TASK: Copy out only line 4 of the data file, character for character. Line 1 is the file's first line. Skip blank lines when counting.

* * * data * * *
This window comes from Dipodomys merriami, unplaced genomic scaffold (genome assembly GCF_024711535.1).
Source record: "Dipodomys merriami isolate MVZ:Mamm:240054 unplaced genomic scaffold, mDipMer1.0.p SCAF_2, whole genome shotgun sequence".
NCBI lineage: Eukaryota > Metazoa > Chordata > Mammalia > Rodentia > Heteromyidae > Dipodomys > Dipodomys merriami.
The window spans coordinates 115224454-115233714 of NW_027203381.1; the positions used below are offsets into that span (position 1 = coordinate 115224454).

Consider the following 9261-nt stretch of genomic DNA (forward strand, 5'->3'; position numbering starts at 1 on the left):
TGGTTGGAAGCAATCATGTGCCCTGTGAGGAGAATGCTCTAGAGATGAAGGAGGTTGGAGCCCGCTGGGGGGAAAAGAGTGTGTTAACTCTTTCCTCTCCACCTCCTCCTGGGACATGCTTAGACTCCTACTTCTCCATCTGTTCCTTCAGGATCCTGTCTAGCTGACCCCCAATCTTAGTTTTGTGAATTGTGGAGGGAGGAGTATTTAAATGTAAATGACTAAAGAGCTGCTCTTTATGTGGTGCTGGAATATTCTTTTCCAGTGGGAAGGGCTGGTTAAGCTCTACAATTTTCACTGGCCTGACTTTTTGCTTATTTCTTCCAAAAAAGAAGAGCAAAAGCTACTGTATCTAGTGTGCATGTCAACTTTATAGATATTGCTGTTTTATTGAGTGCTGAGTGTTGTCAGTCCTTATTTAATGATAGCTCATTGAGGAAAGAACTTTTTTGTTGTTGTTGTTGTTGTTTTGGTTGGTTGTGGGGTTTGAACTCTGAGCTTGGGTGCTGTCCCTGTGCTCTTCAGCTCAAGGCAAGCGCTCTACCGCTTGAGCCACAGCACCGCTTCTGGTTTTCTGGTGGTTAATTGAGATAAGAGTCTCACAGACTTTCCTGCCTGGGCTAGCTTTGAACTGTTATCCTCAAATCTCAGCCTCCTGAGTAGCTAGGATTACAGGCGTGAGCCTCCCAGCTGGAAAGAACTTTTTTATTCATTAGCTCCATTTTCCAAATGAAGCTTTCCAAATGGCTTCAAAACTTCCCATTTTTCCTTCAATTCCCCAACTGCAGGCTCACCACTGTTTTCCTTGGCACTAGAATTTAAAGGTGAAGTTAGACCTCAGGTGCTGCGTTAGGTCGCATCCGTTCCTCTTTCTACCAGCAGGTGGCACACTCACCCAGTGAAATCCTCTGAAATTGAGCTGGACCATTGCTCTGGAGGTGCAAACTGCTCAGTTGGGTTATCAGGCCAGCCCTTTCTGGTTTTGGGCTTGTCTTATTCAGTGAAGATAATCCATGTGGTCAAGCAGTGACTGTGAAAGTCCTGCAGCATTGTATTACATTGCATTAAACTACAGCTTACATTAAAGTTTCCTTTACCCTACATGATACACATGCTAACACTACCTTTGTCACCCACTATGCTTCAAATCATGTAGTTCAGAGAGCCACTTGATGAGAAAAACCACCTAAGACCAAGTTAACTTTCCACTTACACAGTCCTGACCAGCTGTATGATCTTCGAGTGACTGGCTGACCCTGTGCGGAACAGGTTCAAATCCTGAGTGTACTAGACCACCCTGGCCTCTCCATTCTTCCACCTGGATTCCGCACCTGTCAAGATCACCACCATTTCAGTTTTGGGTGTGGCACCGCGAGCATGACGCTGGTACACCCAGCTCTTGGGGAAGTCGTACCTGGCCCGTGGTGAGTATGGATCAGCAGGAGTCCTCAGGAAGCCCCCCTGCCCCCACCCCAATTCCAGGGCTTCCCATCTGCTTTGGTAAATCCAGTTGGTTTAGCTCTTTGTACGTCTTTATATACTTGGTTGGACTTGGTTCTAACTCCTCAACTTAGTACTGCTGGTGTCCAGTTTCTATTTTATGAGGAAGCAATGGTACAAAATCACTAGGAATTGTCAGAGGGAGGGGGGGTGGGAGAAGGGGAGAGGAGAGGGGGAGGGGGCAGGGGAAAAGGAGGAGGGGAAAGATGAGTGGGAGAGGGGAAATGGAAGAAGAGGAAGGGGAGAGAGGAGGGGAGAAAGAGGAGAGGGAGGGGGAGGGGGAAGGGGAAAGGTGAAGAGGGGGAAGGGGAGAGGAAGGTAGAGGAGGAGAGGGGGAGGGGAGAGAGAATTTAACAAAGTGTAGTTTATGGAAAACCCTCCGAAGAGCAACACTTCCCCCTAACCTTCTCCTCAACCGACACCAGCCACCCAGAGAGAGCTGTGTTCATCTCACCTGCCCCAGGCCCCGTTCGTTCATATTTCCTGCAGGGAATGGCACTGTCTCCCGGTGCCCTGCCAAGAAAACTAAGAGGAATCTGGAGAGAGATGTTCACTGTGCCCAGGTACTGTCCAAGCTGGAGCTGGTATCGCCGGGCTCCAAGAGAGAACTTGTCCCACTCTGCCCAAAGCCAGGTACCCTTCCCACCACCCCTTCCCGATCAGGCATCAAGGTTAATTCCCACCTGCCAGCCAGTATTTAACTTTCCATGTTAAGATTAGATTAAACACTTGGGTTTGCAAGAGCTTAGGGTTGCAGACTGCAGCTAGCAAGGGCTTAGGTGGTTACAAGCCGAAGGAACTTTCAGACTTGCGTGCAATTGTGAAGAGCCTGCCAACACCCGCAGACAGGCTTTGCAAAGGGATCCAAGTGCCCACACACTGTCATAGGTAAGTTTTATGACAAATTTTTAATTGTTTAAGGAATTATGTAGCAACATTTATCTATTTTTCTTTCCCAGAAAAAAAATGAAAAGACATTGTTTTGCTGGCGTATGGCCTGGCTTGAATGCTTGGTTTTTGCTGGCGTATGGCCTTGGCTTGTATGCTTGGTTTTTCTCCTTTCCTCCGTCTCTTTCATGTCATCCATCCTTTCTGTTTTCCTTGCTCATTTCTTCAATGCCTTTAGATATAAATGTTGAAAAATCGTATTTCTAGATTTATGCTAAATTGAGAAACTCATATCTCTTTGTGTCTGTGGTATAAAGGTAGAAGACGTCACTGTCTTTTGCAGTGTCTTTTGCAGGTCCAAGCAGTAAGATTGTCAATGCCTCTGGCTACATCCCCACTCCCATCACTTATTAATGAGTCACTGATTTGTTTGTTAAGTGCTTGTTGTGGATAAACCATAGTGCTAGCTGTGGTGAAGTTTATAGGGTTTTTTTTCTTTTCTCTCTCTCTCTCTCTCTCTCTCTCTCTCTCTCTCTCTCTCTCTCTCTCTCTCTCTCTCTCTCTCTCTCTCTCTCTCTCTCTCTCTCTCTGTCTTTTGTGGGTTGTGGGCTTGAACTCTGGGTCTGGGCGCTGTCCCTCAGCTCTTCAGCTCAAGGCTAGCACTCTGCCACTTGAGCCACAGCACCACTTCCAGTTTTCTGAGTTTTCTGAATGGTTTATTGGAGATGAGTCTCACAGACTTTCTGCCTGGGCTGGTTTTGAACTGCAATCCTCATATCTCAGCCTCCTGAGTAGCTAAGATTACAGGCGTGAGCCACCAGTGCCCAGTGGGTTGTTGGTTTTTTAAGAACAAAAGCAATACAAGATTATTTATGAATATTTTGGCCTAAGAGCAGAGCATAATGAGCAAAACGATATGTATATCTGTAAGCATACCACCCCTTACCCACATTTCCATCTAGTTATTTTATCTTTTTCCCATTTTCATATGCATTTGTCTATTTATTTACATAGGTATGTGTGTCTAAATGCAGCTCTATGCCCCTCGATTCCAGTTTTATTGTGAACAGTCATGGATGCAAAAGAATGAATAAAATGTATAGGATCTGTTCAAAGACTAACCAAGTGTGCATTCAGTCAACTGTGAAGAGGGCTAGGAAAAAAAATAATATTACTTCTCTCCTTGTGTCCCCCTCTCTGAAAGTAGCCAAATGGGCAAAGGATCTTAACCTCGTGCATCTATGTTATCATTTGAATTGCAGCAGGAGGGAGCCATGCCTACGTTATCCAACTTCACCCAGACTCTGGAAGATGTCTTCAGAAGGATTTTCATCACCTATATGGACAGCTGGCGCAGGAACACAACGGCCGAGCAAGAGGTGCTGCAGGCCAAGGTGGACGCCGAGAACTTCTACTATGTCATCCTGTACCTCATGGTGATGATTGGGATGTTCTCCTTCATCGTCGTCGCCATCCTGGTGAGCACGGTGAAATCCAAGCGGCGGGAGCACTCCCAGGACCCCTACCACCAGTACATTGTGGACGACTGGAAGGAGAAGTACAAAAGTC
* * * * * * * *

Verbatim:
The window spans coordinates 115224454-115233714 of NW_027203381.1; the positions used below are offsets into that span (position 1 = coordinate 115224454).